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Drilling and Boring Tools

Intro, Standard, and Improved Twist Drill

Intro, Standard, and Improved Twist Drill

Need to make a hole in wood? You'll find a wide array of bits suitable for drilling and boring in wood. Here's a look at some of the popular choices.

Standard twist drill. This bit, the type shown at far left in Photo 1 below, is the first one you're likely to think of for drilling holes up to 1/2" in diameter in wood, metal, or plastic. Inexpensive and readily available, twist drills come in a vast array of sizes. The most common bit sizes are the fractions of an inch from 1/16" to 1/2" in 1/64" increments. (You can buy inch-sized twist drills in diameters from 1/64" to 1 1/2".)

But, twist drills also come in wire-gauge sizes numbered from 1 through 80 -- all less the 1/4" diameter. (Larger numbers are smaller drills.) Need more sizes? Try letter bits from A to Z. These range from just under 15/64" to a little over 13/32" in diameter, with drill size increasing as you go up the alphabet. If those aren't enough, you'll find bits in metric sizes, too.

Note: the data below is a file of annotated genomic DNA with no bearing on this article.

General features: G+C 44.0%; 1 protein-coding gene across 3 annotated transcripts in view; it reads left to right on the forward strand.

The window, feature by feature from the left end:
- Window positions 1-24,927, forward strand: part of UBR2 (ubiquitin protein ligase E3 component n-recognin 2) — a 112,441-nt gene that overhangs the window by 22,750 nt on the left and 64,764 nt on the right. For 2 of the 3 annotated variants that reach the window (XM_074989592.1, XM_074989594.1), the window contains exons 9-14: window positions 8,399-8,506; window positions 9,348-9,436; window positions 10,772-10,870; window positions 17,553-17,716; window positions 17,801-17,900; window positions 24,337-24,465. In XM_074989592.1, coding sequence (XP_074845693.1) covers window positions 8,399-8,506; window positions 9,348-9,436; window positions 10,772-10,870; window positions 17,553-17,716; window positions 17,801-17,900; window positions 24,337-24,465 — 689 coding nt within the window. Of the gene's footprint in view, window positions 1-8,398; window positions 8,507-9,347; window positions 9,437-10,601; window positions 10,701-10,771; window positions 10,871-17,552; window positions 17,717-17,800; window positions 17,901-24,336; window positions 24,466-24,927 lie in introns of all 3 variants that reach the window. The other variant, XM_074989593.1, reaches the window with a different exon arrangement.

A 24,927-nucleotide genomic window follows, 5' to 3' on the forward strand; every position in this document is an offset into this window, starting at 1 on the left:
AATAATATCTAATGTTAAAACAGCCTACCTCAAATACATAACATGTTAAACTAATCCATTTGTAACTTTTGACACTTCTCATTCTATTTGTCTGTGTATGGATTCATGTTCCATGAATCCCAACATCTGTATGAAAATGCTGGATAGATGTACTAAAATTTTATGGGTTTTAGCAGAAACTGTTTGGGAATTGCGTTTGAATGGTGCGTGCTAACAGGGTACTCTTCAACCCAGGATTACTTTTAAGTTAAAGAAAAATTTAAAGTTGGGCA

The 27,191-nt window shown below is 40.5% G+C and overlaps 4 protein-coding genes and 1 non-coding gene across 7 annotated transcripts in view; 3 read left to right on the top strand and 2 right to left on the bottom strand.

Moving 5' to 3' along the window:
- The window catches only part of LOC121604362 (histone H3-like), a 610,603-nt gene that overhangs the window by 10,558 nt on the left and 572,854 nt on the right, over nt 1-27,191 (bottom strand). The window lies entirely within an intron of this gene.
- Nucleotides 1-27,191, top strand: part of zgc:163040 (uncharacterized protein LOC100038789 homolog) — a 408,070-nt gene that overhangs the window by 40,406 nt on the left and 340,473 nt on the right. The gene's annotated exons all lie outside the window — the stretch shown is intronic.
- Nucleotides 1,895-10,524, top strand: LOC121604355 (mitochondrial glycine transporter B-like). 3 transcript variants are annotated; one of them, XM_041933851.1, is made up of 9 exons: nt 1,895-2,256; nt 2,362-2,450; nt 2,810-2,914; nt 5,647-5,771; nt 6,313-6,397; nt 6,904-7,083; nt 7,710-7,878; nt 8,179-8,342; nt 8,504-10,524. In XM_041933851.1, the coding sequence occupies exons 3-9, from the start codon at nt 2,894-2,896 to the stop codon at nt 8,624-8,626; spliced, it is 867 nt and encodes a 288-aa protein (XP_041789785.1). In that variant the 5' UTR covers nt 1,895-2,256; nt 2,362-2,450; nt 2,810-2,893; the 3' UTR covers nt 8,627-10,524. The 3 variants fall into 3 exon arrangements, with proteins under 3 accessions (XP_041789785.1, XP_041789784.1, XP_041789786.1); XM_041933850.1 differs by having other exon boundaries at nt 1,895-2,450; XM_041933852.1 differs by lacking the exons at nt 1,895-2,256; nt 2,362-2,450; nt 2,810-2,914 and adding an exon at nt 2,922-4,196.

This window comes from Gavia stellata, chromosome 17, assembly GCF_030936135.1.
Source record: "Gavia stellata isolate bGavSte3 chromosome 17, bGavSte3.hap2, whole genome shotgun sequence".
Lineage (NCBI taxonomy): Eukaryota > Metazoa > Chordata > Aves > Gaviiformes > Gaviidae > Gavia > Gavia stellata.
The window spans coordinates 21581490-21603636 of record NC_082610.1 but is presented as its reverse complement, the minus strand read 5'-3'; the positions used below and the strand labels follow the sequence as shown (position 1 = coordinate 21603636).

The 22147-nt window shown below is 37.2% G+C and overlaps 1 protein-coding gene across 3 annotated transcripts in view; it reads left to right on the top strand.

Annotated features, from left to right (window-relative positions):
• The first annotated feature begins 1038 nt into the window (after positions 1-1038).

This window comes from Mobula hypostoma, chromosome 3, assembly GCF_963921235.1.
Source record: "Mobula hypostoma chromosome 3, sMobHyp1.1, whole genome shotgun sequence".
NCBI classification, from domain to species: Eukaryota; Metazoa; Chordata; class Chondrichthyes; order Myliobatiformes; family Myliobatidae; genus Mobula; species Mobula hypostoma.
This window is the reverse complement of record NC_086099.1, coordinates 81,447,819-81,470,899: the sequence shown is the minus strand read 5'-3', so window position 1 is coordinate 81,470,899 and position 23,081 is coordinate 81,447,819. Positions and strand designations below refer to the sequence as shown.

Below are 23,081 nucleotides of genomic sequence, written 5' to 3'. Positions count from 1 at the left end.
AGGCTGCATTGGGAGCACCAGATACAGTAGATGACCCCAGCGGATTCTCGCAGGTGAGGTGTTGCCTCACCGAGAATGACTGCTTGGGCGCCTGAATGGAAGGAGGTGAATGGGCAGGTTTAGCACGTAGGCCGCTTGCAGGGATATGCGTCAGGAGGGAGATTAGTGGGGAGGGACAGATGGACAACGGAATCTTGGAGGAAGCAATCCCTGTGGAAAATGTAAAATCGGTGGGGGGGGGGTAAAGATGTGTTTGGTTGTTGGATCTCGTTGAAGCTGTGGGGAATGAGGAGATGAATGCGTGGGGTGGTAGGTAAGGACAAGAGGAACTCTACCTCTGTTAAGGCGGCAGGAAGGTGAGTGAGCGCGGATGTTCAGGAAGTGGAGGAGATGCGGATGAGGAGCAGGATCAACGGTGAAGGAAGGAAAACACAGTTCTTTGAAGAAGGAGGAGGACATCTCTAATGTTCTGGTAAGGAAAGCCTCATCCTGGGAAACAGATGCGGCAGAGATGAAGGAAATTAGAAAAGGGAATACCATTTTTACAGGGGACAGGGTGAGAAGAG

You could gather scores of twist drills without any two being the same size. But for most woodworking chores, a set that ranges from 1/16" to 1/4" by 64ths plus the four bits from 5/16" to 1/2" by 16ths will suffice. You can buy the larger bits with reduced-size shanks.

Twist drills work best at higher speeds. In hardwood, you can run bits up to 3/16" in diameter as fast as 3,000 rpm. Cut the speed to 1,500 rpm for bits up to 3/8", and slow down to 750 rpm up to 1/2".

Improved twist drill. Starting a hole with a standard twist drill can be irksome, particularly with a hand-held drill. (For best results, center-punch marks for drilling, even when using a drill press.) So often, after positioning the bit where you want the hole, you pull the trigger and the bit wanders off across the wood, missing the mark completely and marring the surface, too.

Tool manufacturers have brought out new bits that reduce this tendency. Split points, pilot points, and different point angles are some of the tactics used to make premium drills such as the gold and silver ones shown in the photo, above, easier to start.

In addition to the modified tip, many of the new premium bits feature changes to the flute and body aimed at reducing friction and wear while increasing cutting ease. Such bits require less power to drill a hole, so you can drill more holes per charge with your cordless drill. The pilot-point type exits more cleanly than other twist drills, too.


Continued on page 2:  Titanium-coated, Brad-pointed, and Spade Bits

 

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